So many authors gets excited and start a series.
I do. It’s so easy to just keep going. A new story in the same world with the same characters.
There’s problems to that approach.
Part of it is you are acting like a reader not a writer. You want to continue these characters because you love them. You love the world you created. Everything is coming up roses.
But as a writer? The story is complete. The characters completed the plot and expectations. They’ve moved on. Their story is done.
Or it should be. Generally.
There is nothing wrong with wanting to continue the world or with the characters. And I’d still call it a series.
But there are two very different types of series: Same World and Same Plot.
Just by having life move about and exist, plots happen. In Leagende, you can read the books in pretty much any order. It’s more written as if historical record than following a story. Which suits considering it follows the royals during a major political upheaval. This is a Same World series.
In the case of same world, you don’t need to worry too much about the different books in the series. It doesn’t matter so much minus with keeping details the same. You don’t need to have all the books written. You don’t need to have everything set up. And you can publish them in whatever order you desire.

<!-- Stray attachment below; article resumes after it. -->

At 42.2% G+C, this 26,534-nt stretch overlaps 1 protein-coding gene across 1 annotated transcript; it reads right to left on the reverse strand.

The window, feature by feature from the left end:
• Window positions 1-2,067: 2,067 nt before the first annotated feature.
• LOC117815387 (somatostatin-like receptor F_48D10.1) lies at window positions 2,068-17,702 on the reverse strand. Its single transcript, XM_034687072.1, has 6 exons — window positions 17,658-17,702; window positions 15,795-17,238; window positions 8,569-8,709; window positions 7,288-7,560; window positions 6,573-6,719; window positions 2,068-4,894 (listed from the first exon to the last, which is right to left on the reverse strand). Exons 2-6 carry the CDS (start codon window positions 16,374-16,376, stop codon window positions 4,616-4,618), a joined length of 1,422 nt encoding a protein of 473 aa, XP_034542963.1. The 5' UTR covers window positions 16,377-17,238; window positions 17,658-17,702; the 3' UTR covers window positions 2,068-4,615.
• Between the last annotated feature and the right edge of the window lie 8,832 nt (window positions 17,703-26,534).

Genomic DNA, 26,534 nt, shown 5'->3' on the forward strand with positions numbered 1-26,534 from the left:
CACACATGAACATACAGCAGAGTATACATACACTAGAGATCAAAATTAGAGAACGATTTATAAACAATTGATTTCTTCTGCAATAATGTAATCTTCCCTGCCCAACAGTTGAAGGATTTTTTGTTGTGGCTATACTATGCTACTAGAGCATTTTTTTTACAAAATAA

Same World series are like Discworld by Pratchett. Or Star Wars (yeah the movies). Both are set in a world. They follow the world in it’s trajectory. For Discworld, Pratchett wrote it as if pretend history books within the world. Non-fiction novels if you would in a world that doesn’t exist. Star Wars’s series’s plot is just following the good vs evil ideas around the Force. There’s no over arching plot. Not really.
Same World series don’t need a real over arching plot. They can have one. For Leagende, I cut off the series because Bludi is dead and the next book would be hitting on different concepts and situations. It’s a different part of history that will be covered. What’s the over all plot? It’s vague and not very limiting.
Same World needs to follow the same world or the same characters if they move worlds. (Doctor Who [the time lord] follows the character not the world.)
The other type of series is the one where order matters.
Same Plot would mean there is a very clear overarching plot for the series. Pretty much all the series you can name are in this group. The books have a very clear path. And reading them out of order will confuse the best reader.
My Dragon Rider series is like this. There is a very clear plot for the series. Reading it out of order will leave a reader confused and frustrated.
Okay maybe my Dragon Rider series can manage decent well out of order.